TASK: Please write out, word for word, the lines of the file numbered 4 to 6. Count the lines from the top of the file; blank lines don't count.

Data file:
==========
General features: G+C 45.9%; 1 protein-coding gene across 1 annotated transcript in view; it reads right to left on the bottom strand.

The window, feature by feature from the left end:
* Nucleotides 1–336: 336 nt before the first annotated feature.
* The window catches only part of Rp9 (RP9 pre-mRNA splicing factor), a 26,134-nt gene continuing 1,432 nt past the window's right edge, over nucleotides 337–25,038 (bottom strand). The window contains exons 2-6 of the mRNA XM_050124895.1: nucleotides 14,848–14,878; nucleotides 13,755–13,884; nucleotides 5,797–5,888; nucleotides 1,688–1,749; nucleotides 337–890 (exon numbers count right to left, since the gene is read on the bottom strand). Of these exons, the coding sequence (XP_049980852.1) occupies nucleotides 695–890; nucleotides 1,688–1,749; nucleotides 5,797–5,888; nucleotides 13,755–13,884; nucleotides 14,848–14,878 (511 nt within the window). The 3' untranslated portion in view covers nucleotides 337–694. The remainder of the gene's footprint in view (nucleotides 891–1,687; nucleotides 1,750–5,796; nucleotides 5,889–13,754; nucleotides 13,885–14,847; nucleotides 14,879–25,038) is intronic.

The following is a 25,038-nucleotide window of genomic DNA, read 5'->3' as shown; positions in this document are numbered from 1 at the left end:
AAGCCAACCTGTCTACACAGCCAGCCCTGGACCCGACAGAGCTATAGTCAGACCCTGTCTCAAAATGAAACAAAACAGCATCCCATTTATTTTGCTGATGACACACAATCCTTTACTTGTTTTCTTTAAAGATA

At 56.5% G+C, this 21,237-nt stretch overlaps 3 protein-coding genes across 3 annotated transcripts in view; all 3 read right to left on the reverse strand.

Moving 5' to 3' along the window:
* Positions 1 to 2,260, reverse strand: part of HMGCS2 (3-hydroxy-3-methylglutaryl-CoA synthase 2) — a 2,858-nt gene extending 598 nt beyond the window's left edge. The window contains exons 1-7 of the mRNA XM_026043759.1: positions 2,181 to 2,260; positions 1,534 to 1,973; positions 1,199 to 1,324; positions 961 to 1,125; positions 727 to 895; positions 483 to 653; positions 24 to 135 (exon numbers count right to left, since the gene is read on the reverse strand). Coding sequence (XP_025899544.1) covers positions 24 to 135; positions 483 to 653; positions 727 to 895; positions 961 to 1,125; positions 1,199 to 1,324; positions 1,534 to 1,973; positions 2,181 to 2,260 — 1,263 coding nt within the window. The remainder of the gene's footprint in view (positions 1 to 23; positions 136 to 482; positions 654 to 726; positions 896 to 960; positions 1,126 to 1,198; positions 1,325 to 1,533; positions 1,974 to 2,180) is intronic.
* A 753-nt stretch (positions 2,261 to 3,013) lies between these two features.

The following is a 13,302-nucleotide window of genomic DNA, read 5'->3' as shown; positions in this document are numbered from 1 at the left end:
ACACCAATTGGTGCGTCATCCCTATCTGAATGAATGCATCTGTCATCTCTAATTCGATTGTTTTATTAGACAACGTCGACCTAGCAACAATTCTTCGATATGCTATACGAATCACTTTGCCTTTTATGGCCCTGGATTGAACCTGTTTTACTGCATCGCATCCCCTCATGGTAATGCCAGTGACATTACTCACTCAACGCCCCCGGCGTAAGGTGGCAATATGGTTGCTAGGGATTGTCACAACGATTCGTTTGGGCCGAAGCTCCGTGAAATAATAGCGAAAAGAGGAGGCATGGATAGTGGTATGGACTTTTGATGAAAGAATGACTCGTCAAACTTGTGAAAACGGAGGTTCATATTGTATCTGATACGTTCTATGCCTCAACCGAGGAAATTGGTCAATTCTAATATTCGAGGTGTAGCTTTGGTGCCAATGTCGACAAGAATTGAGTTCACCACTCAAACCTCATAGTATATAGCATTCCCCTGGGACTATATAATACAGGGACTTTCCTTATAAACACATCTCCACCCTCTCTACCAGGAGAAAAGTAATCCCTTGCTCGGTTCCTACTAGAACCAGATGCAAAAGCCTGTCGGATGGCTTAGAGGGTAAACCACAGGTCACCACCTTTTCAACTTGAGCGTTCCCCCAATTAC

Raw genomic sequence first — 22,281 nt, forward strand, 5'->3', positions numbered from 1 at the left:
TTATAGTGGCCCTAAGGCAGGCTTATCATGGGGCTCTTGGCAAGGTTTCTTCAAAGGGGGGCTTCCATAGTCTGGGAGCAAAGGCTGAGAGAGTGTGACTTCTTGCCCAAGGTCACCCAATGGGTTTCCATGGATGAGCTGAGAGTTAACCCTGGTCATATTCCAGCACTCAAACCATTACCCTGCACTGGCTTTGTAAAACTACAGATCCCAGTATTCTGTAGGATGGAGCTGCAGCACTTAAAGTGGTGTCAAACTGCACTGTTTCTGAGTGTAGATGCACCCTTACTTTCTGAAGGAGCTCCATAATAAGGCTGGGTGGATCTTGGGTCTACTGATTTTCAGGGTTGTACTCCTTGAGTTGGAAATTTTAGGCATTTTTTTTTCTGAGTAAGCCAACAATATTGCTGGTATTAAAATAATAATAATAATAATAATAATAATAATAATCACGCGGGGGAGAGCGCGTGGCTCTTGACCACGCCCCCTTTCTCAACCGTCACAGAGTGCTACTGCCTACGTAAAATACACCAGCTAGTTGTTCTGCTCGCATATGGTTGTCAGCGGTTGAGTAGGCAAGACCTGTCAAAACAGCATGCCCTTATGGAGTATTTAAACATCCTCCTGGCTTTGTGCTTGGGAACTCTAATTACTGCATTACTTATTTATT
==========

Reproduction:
* The window catches only part of Rp9 (RP9 pre-mRNA splicing factor), a 26,134-nt gene continuing 1,432 nt past the window's right edge, over nucleotides 337–25,038 (bottom strand). The window contains exons 2-6 of the mRNA XM_050124895.1: nucleotides 14,848–14,878; nucleotides 13,755–13,884; nucleotides 5,797–5,888; nucleotides 1,688–1,749; nucleotides 337–890 (exon numbers count right to left, since the gene is read on the bottom strand). Of these exons, the coding sequence (XP_049980852.1) occupies nucleotides 695–890; nucleotides 1,688–1,749; nucleotides 5,797–5,888; nucleotides 13,755–13,884; nucleotides 14,848–14,878 (511 nt within the window). The 3' untranslated portion in view covers nucleotides 337–694. The remainder of the gene's footprint in view (nucleotides 891–1,687; nucleotides 1,750–5,796; nucleotides 5,889–13,754; nucleotides 13,885–14,847; nucleotides 14,879–25,038) is intronic.

The following is a 25,038-nucleotide window of genomic DNA, read 5'->3' as shown; positions in this document are numbered from 1 at the left end:
AAGCCAACCTGTCTACACAGCCAGCCCTGGACCCGACAGAGCTATAGTCAGACCCTGTCTCAAAATGAAACAAAACAGCATCCCATTTATTTTGCTGATGACACACAATCCTTTACTTGTTTTCTTTAAAGATA